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30 May 2022

NHS staff share experiences of discrimination during the COVID-19 pandemic

A qualitative study of the experiences of maternity and children’s healthcare professionals during the pandemic has theorised that discrimination amongst NHS staff is more complex than the traditional notion of racism based on skin colour.


The study findings – based on interviews with 53 maternity and children’s healthcare professionals – are published today in eClinicalMedicine, by researchers from King’s. The study findings suggest that micro-aggressions between so-called ‘in-groups’ and ‘out-groups’, were prevalent, defined not just by ethnicity, but by other social determinants, especially where staff were trained (i.e., in or outside the UK).

These findings represent progress within the NHS race debate, on which we can build, through conversations which promote openness to less familiar debates around discrimination, whether related to individuals or ways of working.

Senior author Professor Laura Magee, from the School of Life Course & Population Sciences

Staff who contributed to the study described working conditions in 2020 and 2021, at a time when the UK was: gripped by the COVID-19 pandemic, in the wake of Brexit, and reckoning with the issues raised by the Black Lives Matter movement. Staff described difficult working environments and burn-out, challenges that existed pre-pandemic but were exacerbated by it.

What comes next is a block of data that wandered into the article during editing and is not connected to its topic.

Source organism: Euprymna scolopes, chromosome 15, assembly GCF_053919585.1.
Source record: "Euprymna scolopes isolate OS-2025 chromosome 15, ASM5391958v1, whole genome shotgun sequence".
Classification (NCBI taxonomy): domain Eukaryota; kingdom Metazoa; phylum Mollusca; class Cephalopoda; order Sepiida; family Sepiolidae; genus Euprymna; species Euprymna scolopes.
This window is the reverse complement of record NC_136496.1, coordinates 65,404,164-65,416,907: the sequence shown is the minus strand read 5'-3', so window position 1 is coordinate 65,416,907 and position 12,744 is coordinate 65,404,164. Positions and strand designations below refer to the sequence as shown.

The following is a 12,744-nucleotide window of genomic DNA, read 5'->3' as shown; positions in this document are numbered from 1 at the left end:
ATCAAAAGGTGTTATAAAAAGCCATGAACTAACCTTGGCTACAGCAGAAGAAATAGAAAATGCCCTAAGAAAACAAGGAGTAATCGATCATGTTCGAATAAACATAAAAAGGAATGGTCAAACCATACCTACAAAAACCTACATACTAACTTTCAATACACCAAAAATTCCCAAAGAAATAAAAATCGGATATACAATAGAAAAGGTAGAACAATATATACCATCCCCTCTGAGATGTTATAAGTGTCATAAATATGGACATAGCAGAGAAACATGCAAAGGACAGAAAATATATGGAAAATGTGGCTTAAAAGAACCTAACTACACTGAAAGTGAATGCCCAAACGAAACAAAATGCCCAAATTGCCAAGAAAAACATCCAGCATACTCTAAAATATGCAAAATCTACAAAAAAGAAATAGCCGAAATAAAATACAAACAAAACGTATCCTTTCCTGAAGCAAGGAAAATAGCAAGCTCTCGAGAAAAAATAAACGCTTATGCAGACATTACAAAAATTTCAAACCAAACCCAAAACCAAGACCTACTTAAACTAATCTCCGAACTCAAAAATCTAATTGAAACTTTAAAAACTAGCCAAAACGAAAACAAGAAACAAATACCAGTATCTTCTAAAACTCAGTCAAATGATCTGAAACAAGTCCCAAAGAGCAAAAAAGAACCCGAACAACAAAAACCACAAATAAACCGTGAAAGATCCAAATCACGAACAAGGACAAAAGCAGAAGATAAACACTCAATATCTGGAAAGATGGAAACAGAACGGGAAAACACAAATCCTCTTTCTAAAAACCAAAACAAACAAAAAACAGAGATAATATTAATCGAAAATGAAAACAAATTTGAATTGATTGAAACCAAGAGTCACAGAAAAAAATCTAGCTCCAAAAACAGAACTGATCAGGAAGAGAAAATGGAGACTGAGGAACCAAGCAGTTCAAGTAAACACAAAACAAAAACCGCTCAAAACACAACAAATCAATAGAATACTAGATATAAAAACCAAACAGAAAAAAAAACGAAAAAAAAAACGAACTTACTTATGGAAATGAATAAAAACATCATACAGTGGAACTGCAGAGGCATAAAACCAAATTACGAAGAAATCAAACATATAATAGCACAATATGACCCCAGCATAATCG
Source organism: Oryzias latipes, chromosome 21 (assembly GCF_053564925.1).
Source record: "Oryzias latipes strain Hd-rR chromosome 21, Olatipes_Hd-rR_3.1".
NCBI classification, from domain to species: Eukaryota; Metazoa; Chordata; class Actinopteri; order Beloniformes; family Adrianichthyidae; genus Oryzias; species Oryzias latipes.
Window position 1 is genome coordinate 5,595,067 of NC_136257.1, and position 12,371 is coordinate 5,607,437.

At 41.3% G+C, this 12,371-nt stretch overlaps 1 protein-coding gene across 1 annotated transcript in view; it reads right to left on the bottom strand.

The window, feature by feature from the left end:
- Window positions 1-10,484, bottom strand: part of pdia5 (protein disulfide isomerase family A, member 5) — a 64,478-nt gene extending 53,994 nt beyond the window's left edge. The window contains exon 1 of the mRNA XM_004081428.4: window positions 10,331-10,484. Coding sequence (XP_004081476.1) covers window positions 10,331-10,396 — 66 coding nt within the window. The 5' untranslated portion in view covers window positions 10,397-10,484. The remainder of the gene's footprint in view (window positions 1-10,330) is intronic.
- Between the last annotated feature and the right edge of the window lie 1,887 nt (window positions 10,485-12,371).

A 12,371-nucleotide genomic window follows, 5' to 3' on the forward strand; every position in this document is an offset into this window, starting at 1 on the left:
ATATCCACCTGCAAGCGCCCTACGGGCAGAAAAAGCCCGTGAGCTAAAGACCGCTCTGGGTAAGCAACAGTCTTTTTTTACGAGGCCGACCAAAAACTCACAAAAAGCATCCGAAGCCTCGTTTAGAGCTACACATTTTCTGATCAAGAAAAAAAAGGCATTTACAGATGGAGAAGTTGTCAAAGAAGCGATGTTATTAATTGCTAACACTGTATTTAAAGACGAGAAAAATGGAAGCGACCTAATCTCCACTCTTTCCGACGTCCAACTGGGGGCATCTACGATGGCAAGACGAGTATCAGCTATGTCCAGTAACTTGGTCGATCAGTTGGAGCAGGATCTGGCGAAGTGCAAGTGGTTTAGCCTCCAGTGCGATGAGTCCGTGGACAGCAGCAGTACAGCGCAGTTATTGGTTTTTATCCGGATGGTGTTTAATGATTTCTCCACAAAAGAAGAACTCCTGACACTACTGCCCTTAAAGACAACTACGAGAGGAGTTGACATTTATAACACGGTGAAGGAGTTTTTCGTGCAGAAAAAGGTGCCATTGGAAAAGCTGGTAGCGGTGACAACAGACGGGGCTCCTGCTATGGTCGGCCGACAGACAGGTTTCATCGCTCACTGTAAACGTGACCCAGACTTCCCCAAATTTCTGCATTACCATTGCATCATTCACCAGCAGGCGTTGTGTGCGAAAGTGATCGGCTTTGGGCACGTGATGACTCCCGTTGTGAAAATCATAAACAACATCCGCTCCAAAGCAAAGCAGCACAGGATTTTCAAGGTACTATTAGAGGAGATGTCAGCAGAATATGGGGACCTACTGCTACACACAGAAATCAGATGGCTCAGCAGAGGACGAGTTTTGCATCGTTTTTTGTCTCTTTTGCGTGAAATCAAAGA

Respondents were particularly concerned about staff members who were not from the UK and were unable to return home overseas to see family members or attend funerals of loved ones who died from COVID-19 due to Government-mandated travel restrictions.

Respondents often spoke of the pressure to keep the service running, in strained circumstances, whilst also describing an expectation that they were personally responsible for their own psychological safety and well-being. They also shared how clinically vulnerable staff and those of Black, Asian, and Minority Ethnic heritages often accepted that responsibility and risk (such as working clinically despite increased personal risk of severe COVID-19) to not further burden their colleagues or service delivery.

Importantly, there was a clear message that positive change is desired by staff, but at a more rapid pace than the NHS is used to delivering, meaning change often lags behind the call for action. Suggestions cited by staff included collective action across the NHS, with greater attention to diversity in management, and engagement with acts of cultural humility (e.g., accepting and understanding concerns raised on the basis of factors beyond race and skin colour). Researchers added to suggestions the need for a timely process for grievance in which all staff have confidence, as micro-aggressions have no place in the clinical care of mothers and babies.

We must acknowledge that structural discrimination exists within the NHS, but seemingly in a different form from that of the past, which may still exist to a greater or lesser degree. Not listening to concerns made by staff is not only bad for morale, but can increase incidences of micro-aggressions between colleagues, which can be damaging to patient safety.

Lead author Sergio A. Silverio, from the School of Life Course & Population Sciences

Crucially, the researchers conclude, it is important for all aspects of the NHS to prioritise health equity amongst staff and patients and move past the rhetoric of simple equality in healthcare.

For media enquiries, please contact the media team at King’s College London:

In this story

Sergio A. Silverio

Research Fellow in Social Science of Women’s Health

Laura Magee

Professor of Women's Health